I'll always remember this quote as it was taped to a shelf in the darkroom of my Dad's photographic studio. (Forgive Picaso for using the gendered pronoun "he") I read it for year and years as a child, and only later did I come to realize its true significance. I owe my curiosity and penchant for too many hobbies and questions to my father, who promoted that kind of creativity and inquisitiveness in me as a child. I joke now about having too many hobbies, but is that at all surprising for someone with a curious interest about the world?
Interestingly, I expressed that creative curiosity through the study of science and the natural world, and through my hobbies, rather than through artistic expression like my father the photographer (who is also keenly interested in nature). This brief reflection reminds me of the importance of fostering this kind of creative curiosity is children of all ages. One avenue into that is the venerable (and often much-maligned) "hobby."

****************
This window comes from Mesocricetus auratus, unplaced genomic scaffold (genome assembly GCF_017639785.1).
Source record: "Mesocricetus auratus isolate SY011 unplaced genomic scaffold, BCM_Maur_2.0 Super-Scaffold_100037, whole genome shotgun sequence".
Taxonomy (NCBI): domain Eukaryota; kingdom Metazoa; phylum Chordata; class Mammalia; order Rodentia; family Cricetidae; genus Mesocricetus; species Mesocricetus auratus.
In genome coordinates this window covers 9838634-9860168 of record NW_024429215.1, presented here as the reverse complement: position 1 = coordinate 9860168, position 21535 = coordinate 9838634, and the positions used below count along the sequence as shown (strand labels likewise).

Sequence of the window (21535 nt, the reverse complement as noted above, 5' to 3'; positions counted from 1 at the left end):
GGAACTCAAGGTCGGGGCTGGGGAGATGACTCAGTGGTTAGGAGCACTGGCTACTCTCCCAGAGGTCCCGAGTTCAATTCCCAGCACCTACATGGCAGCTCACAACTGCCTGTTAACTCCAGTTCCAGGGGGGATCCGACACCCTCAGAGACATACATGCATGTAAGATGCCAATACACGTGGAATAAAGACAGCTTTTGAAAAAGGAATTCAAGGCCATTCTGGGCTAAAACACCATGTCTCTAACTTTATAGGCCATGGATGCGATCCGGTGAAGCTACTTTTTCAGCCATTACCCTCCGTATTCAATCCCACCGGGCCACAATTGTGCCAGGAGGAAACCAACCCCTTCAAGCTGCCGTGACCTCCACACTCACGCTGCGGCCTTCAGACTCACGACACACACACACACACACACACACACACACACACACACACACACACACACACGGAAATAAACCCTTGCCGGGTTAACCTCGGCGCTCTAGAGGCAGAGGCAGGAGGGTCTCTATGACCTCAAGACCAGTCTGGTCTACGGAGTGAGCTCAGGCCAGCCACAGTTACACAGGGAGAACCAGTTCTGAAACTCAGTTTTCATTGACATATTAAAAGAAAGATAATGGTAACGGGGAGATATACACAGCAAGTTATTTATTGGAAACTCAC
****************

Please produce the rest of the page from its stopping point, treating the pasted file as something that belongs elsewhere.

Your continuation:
When I say I have too many hobbies it's true: amateur radio, cycling, computers, gps, hiking, skiing, snowshoeing, camping, reading, weather watching/data, maps, geology, and others I'm sure I've neglected. These hobbies/pursuits/whatever you want to call them are expressions of my curious nature (or some say [intellectual] attention deficit disorder). So why do I pursue all of these things? They're fun and make me think.
We amateur radio operators often lament the lack of younger people in our hobby. Go to any gathering of hams and the mean age is likely to be well past 60. As a teacher, I formed an amateur radio club in my high school to get kids involved in this pursuit of intellectual curiosity and problem-solving. Some of the kids got into it, and others joined just because their friends did or they thought I wanted them to be there. But looking back on that experience makes me realize that my motivation to form that club wasn't really about amateur radio- it was about getting kids to engage in a hobby that make them smile, laugh, and think.
I'm sure there is no prescription or set of rules for fostering intellectual curiosity in children, but I think a good starting point is to model that curiosity yourself. One good way to do that is to engage in a hobby you enjoy and to promote that hobby in your community.